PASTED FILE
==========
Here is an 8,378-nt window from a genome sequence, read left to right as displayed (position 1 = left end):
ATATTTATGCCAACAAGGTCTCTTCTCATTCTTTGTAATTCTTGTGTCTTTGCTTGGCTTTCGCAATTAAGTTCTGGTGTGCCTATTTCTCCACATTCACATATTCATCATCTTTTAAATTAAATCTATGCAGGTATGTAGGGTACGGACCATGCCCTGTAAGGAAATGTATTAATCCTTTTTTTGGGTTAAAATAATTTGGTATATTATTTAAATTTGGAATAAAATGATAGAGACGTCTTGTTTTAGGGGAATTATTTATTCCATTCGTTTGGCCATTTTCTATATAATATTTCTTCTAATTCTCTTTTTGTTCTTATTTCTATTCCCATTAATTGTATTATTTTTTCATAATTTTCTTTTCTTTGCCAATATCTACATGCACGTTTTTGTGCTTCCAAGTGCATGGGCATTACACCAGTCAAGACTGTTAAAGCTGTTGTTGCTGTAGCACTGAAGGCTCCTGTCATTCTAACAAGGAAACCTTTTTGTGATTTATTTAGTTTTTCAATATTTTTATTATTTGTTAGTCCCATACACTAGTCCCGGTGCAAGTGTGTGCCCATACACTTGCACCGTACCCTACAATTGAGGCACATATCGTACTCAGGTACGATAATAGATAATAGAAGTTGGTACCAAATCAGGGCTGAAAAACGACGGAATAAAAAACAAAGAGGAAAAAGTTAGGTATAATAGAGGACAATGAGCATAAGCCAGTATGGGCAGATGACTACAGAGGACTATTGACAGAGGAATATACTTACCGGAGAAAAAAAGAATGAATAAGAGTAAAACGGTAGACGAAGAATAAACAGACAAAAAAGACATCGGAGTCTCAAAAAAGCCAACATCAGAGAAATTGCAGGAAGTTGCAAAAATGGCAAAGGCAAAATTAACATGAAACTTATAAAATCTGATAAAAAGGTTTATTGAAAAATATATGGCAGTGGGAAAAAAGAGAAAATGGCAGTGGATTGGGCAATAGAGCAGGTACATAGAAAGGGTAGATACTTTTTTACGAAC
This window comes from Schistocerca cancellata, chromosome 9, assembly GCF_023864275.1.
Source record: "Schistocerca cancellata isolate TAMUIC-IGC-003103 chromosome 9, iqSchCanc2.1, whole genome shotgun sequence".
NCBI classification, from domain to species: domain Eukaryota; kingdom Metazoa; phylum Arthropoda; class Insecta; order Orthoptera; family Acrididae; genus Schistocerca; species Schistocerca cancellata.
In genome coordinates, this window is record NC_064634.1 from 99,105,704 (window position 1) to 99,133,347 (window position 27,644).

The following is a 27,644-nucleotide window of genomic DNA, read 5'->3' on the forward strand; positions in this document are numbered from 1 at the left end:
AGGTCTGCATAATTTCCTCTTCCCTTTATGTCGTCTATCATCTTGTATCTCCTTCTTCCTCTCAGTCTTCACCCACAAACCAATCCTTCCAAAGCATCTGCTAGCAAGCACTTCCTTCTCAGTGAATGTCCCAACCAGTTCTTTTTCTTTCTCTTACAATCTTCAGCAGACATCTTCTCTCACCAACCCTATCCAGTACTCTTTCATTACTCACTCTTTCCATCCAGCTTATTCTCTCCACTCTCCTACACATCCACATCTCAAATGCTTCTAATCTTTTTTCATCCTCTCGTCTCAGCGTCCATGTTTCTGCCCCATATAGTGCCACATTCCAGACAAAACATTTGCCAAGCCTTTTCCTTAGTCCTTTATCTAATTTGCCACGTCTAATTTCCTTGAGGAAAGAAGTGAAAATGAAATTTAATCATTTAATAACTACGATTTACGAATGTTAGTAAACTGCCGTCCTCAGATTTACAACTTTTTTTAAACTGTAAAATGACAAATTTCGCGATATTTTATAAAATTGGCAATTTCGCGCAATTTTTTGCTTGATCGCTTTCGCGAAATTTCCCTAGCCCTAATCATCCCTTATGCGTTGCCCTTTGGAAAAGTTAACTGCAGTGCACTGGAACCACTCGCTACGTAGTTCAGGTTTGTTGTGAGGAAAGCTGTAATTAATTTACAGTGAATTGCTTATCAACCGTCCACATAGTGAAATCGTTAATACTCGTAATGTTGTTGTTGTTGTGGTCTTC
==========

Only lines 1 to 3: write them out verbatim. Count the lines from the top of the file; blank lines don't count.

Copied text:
Here is an 8,378-nt window from a genome sequence, read left to right as displayed (position 1 = left end):
ATATTTATGCCAACAAGGTCTCTTCTCATTCTTTGTAATTCTTGTGTCTTTGCTTGGCTTTCGCAATTAAGTTCTGGTGTGCCTATTTCTCCACATTCACATATTCATCATCTTTTAAATTAAATCTATGCAGGTATGTAGGGTACGGACCATGCCCTGTAAGGAAATGTATTAATCCTTTTTTTGGGTTAAAATAATTTGGTATATTATTTAAATTTGGAATAAAATGATAGAGACGTCTTGTTTTAGGGGAATTATTTATTCCATTCGTTTGGCCATTTTCTATATAATATTTCTTCTAATTCTCTTTTTGTTCTTATTTCTATTCCCATTAATTGTATTATTTTTTCATAATTTTCTTTTCTTTGCCAATATCTACATGCACGTTTTTGTGCTTCCAAGTGCATGGGCATTACACCAGTCAAGACTGTTAAAGCTGTTGTTGCTGTAGCACTGAAGGCTCCTGTCATTCTAACAAGGAAACCTTTTTGTGATTTATTTAGTTTTTCAATATTTTTATTATTTGTTAGTCCCATACACTAGTCCCGGTGCAAGTGTGTGCCCATACACTTGCACCGTACCCTACAATTGAGGCACATATCGTACTCAGGTACGATAATAGATAATAGAAGTTGGTACCAAATCAGGGCTGAAAAACGACGGAATAAAAAACAAAGAGGAAAAAGTTAGGTATAATAGAGGACAATGAGCATAAGCCAGTATGGGCAGATGACTACAGAGGACTATTGACAGAGGAATATACTTACCGGAGAAAAAAAGAATGAATAAGAGTAAAACGGTAGACGAAGAATAAACAGACAAAAAAGACATCGGAGTCTCAAAAAAGCCAACATCAGAGAAATTGCAGGAAGTTGCAAAAATGGCAAAGGCAAAATTAACATGAAACTTATAAAATCTGATAAAAAGGTTTATTGAAAAATATATGGCAGTGGGAAAAAAGAGAAAATGGCAGTGGATTGGGCAATAGAGCAGGTACATAGAAAGGGTAGATACTTTTTTACGAAC
This window comes from Schistocerca cancellata, chromosome 9, assembly GCF_023864275.1.